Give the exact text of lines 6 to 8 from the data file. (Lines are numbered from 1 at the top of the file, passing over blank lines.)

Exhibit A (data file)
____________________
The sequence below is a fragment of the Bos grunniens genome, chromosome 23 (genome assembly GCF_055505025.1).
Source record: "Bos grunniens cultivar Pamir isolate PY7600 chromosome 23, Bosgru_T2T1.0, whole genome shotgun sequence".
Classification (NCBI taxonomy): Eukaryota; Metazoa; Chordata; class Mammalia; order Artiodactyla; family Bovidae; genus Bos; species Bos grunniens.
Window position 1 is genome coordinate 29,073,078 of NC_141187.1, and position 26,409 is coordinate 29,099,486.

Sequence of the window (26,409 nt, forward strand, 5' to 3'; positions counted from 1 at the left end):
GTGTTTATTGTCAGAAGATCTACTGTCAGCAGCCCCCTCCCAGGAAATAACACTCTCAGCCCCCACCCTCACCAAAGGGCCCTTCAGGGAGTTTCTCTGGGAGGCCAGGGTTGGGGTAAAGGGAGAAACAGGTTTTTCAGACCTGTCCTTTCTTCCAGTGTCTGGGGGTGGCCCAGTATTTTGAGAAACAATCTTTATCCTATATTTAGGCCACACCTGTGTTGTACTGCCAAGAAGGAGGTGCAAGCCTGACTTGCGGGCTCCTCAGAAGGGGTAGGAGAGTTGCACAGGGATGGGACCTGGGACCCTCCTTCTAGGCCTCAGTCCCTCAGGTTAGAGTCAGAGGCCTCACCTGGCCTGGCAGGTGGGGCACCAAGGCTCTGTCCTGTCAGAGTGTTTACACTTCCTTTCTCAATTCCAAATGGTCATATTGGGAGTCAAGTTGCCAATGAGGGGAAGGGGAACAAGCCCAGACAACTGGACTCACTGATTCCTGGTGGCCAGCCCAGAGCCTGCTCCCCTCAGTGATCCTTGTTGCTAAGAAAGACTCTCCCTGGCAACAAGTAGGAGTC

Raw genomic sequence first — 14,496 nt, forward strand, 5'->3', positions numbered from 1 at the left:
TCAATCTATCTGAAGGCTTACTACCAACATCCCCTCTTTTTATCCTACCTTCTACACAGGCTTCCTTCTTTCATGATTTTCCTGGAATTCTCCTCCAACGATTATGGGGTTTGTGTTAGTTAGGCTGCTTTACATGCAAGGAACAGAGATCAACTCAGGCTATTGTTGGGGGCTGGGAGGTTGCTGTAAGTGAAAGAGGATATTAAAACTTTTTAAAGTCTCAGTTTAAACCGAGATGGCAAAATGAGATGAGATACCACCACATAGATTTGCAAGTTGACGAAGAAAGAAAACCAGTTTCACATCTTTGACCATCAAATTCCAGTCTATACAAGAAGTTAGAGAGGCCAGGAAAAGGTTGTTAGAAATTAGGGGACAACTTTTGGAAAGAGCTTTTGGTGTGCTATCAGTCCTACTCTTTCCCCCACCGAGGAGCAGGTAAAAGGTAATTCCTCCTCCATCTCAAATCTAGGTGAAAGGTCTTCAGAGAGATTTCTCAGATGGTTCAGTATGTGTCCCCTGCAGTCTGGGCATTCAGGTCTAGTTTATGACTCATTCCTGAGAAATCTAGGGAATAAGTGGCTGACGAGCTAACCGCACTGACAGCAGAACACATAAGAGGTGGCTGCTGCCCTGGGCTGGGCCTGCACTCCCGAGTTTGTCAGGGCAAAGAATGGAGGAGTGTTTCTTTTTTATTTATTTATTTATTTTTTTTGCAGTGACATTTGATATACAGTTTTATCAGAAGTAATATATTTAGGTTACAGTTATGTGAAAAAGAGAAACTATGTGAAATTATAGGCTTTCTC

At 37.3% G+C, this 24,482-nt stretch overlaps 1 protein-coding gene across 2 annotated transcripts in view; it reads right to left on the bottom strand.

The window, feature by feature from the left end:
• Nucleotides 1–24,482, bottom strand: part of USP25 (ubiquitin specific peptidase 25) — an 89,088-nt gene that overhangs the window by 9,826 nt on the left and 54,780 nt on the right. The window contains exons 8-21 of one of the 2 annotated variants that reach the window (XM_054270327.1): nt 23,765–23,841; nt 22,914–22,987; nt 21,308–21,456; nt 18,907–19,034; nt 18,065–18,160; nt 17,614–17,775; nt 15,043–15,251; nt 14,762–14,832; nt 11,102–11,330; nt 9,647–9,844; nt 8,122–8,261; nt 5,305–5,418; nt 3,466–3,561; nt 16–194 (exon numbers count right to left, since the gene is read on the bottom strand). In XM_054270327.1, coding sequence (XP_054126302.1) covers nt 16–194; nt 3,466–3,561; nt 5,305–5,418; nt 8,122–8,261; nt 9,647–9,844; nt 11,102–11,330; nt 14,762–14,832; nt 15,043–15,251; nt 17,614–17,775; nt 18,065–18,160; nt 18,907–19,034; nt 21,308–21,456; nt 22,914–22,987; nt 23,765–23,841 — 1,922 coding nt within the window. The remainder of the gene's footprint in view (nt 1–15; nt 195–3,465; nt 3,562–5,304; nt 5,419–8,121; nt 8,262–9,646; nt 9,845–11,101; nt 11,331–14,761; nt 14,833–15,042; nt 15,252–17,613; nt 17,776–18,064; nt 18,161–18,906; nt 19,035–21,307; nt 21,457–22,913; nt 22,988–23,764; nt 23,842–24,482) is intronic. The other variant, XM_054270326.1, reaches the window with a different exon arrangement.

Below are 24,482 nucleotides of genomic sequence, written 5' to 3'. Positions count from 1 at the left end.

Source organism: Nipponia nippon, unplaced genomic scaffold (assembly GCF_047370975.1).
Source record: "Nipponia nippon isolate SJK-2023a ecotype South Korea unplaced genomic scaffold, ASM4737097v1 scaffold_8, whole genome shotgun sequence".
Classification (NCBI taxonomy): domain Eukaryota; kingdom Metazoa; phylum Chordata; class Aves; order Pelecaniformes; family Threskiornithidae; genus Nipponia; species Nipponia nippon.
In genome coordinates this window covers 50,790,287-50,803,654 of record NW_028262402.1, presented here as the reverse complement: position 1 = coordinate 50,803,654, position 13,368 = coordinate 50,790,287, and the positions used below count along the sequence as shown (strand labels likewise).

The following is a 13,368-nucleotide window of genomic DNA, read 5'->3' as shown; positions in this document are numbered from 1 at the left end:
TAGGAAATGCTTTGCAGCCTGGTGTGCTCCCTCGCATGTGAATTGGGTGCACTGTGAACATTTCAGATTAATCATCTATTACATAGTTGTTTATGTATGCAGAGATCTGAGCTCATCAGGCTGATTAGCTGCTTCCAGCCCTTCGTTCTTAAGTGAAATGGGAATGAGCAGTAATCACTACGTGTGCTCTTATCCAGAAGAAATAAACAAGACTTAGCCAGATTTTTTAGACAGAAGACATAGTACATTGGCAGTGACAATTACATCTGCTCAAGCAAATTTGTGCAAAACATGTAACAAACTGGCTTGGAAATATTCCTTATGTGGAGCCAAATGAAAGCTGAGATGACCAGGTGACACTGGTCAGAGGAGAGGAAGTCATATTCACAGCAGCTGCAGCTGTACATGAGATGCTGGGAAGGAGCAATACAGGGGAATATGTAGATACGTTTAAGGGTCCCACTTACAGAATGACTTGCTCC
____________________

GTGTTTATTGTCAGAAGATCTACTGTCAGCAGCCCCCTCCCAGGAAATAACACTCTCAGCCCCCACCCTCACCAAAGGGCCCTTCAGGGAGTTTCTCTGGGAGGCCAGGGTTGGGGTAAAGGGAGAAACAGGTTTTTCAGACCTGTCCTTTCTTCCAGTGTCTGGGGGTGGCCCAGTATTTTGAGAAACAATCTTTATCCTATATTTAGGCCACACCTGTGTTGTACTGCCAAGAAGGAGGTGCAAGCCTGACTTGCGGGCTCCTCAGAAGGGGTAGGAGAGTTGCACAGGGATGGGACCTGGGACCCTCCTTCTAGGCCTCAGTCCCTCAGGTTAGAGTCAGAGGCCTCACCTGGCCTGGCAGGTGGGGCACCAAGGCTCTGTCCTGTCAGAGTGTTTACACTTCCTTTCTCAATTCCAAATGGTCATATTGGGAGTCAAGTTGCCAATGAGGGGAAGGGGAACAAGCCCAGACAACTGGACTCACTGATTCCTGGTGGCCAGCCCAGAGCCTGCTCCCCTCAGTGATCCTTGTTGCTAAGAAAGACTCTCCCTGGCAACAAGTAGGAGTC

Raw genomic sequence first — 14,496 nt, forward strand, 5'->3', positions numbered from 1 at the left:
TCAATCTATCTGAAGGCTTACTACCAACATCCCCTCTTTTTATCCTACCTTCTACACAGGCTTCCTTCTTTCATGATTTTCCTGGAATTCTCCTCCAACGATTATGGGGTTTGTGTTAGTTAGGCTGCTTTACATGCAAGGAACAGAGATCAACTCAGGCTATTGTTGGGGGCTGGGAGGTTGCTGTAAGTGAAAGAGGATATTAAAACTTTTTAAAGTCTCAGTTTAAACCGAGATGGCAAAATGAGATGAGATACCACCACATAGATTTGCAAGTTGACGAAGAAAGAAAACCAGTTTCACATCTTTGACCATCAAATTCCAGTCTATACAAGAAGTTAGAGAGGCCAGGAAAAGGTTGTTAGAAATTAGGGGACAACTTTTGGAAAGAGCTTTTGGTGTGCTATCAGTCCTACTCTTTCCCCCACCGAGGAGCAGGTAAAAGGTAATTCCTCCTCCATCTCAAATCTAGGTGAAAGGTCTTCAGAGAGATTTCTCAGATGGTTCAGTATGTGTCCCCTGCAGTCTGGGCATTCAGGTCTAGTTTATGACTCATTCCTGAGAAATCTAGGGAATAAGTGGCTGACGAGCTAACCGCACTGACAGCAGAACACATAAGAGGTGGCTGCTGCCCTGGGCTGGGCCTGCACTCCCGAGTTTGTCAGGGCAAAGAATGGAGGAGTGTTTCTTTTTTATTTATTTATTTATTTTTTTTGCAGTGACATTTGATATACAGTTTTATCAGAAGTAATATATTTAGGTTACAGTTATGTGAAAAAGAGAAACTATGTGAAATTATAGGCTTTCTC